BY RETIRING from the Supreme Court, Thurgood Marshall has made it certain that the battered, old issue of abortion will be high on the nation's political agenda the rest of this century.
It's going to be a bumpy, bitter ride for a sharply divided nation and for the pro-choice and pro-life forces already throwing their renewed energies and fund-raising efforts into high gear. It could go something like this:
Summer 1991: Abortion will be a litmus test for the high court nominee President Bush sends the Senate to confirm. To avoid another Bork attack, he chooses a brilliant, but little-known black jurist considered to be a moderate Republican who deftly sidesteps senators' probing on his abortion views. He wins reluctant confirmation.
Fall 1992: The Supreme Court, with some reluctance, agrees to hear appeals of three controversial state laws on abortion. Pennsylvania legislation bans most abortions in public hospitals, abortions for sex selection and after the 24th week of pregnancy and requires a 24-hour waiting period and notification of the woman's husband.
Utah's law forbids abortions except in cases of rape or incest, grave danger to the mother's health or abnormalities in the vTC unborn baby. Louisians's statute is similar, but adds a penalty to 10 years in prison and a $100,000 fine for doing an abortion.
The high court justices decide to rule on the cases together, combined with an appeal of a Guam law that makes it a crime to perform, solicit or aid in an abortion or undergo one except to save the life of the woman.
Four justices have already said they would agree to reverse Roe v. Wade. Justice Sandra Day O'Connor seems willing to restrict abortion rights but reluctant to overturn Roe completely. Justice David Souter's views aren't certain. But he and the new justice will presumably vote with a conservative majority.
Fall 1992: Republicans include a pro-life plank in their party platform. Democrats opt to be pro-choice. President Bush wins re-election. The Democrats retain majorities in both houses of Congress. Pro-life candidates increase their seats in state legislatures (45 of which considered more than 200 bills limiting abortion rights in 1991 alone).
January 1993: Days before President Bush's second inauguration, another pro-Roe justice resigns, opening the way to solidify further a long-term conservative majority on the high court. Riding the crest of his big win at the polls, Bush succeeds in easily winning confirmation for his candidate -- in time to hear arguments on the abortion cases.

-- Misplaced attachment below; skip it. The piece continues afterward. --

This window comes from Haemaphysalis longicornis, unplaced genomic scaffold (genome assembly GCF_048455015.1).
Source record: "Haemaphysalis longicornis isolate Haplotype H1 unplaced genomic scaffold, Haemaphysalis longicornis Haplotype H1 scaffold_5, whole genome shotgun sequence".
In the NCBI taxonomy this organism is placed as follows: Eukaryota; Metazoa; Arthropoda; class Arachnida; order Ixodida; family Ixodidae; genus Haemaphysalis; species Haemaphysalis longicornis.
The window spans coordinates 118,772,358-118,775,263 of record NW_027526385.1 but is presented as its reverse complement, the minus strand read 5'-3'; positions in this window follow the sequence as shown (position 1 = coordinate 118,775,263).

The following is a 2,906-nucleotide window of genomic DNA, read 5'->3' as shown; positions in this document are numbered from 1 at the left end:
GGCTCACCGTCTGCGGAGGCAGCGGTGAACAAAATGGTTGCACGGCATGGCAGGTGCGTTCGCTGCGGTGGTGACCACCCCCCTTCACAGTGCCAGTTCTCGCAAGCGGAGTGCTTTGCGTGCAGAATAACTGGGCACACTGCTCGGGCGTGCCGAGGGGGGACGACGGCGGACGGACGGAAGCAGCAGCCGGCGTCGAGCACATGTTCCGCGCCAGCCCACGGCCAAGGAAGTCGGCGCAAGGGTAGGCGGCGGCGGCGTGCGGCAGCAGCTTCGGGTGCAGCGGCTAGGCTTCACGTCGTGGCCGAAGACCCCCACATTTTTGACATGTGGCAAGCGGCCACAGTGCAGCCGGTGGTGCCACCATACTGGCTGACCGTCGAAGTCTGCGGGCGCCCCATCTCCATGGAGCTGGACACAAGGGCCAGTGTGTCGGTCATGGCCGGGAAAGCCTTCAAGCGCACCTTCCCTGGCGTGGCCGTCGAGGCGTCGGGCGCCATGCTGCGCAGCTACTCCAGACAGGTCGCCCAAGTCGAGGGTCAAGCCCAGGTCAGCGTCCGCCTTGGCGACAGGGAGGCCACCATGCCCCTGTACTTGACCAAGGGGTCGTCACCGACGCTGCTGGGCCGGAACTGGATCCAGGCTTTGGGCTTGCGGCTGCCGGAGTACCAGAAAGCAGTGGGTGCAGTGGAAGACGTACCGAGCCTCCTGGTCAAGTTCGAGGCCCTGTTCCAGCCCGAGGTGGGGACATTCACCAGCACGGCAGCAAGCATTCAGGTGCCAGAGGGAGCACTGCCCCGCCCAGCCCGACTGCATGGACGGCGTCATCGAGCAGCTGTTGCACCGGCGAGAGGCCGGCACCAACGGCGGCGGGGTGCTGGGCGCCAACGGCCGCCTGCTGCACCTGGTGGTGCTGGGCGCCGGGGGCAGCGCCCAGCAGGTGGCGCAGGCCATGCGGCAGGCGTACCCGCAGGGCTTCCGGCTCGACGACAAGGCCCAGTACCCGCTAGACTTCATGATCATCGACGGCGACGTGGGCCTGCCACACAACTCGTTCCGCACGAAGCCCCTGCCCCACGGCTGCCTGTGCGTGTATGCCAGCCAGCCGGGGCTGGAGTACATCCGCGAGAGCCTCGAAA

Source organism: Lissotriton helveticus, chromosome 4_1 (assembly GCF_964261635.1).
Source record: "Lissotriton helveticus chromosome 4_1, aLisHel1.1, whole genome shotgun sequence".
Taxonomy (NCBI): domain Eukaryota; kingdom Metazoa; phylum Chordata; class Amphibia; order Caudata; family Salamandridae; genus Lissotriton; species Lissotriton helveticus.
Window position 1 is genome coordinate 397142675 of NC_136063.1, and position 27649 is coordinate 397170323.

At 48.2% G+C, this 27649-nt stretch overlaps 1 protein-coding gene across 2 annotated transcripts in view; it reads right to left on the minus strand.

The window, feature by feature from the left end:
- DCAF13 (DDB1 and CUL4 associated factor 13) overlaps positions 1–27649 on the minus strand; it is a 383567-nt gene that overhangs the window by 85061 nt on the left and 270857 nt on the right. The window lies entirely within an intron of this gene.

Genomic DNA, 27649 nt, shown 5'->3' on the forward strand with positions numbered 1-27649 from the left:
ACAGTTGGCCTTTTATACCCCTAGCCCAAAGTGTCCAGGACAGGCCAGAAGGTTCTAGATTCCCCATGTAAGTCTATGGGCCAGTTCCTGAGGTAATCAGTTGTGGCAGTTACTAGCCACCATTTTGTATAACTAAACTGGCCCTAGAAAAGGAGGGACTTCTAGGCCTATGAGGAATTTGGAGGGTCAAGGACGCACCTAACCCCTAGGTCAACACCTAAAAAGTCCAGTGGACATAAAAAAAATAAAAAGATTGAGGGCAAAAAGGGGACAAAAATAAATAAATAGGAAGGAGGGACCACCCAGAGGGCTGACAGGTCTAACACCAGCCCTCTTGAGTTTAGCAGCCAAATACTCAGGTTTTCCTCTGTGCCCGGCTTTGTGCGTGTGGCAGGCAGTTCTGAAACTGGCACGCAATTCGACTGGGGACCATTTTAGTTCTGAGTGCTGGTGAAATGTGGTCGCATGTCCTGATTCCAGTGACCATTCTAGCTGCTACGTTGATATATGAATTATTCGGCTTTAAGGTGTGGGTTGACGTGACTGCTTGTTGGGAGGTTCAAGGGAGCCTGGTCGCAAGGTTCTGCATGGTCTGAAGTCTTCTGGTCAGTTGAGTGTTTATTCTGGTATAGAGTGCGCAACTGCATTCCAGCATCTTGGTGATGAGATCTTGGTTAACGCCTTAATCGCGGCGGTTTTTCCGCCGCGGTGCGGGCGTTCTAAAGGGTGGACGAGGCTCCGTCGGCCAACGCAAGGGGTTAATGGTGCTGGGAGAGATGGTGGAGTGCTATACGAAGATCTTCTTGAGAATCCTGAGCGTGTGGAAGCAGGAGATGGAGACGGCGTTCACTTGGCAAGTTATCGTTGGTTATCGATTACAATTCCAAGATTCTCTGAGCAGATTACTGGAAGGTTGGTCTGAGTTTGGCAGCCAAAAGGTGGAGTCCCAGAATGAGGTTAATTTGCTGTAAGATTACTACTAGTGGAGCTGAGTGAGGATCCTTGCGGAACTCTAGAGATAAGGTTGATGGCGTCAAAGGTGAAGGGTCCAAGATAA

June 1993: Before adjourning for the summer, the Supreme Court reverses Roe v. Wade by 8-to-1 vote. State laws now govern abortion.
1993: Sales of contraceptives, particularly the long-lasting implant Norplant, increase markedly. Increases in sterilization procedures for both men and women are reported. No change in extramarital sexual activity is noted.
1994: State legislators knuckle down to writing abortion laws they know will really go into effect. All states pass updated measures of some kind. About half of them essentially allow abortion on demand, with restrictions only after the fetus is viable. A third, most of them in the South and West, enact laws similar to Louisiana's. The rest generally limit abortion to the earliest weeks of pregnancy, before any signs of life can be detected in the fetus.
The Food and Drug Administration refuses to approve the French abortifacient pill RU-486. Reports it is being smuggled into this country are increasing, despite French controls on its export. The birth rate is increasing, but by less than in the late '80s and by less than predicted.
1995: Women and health-care workers try to adjust to the patchwork of abortion laws. Entrepreneurs in New York and other liberal states set up huge abortion clinics that draw patients from states with stricter laws. Pro-choice and civil-rights groups complain that poor women are being discriminated against. The media are flooded with stories about women dying or being maimed in illegal abortions; a few of the reports check out.
1997: Under incessant pressure from pro-choice forces and once the 1996 election is over, Congress by a thin majority passes a law making abortion legal essentially on demand, restricting it only after viability except when a mother's health is endangered. The president vetoes it. Congress is unable to override.
1998: The Supreme Court reluctantly agrees to hear three cases challenging restrictive state abortion laws on civil-rights and privacy grounds. Its rulings are so narrow they are inconsequential.
2000: In this election year, Democrats once again write a plank into their party platform supporting abortion and calling on Congress to pass a federal pro-choice law. Republicans put support for right-to-life laws in their platform. Candidates try to dodge the issue.
Right-to-life groups picket abortion clinics in states that allow them. Pro-life and pro-choice organizations incessantly appeal for funds. The teen-age pregnancy rate continues to be the highest of any industralized nation. Child abuse has not increased. Polls show Americans are still ambivalent about abortion. A majority don't want to force women to continue an unwanted pregnancy, but are reluctant to allow unrestricted abortion on demand and unable to reconcile both views.
Joan Beck is a columnist for the Chicago Tribune. 2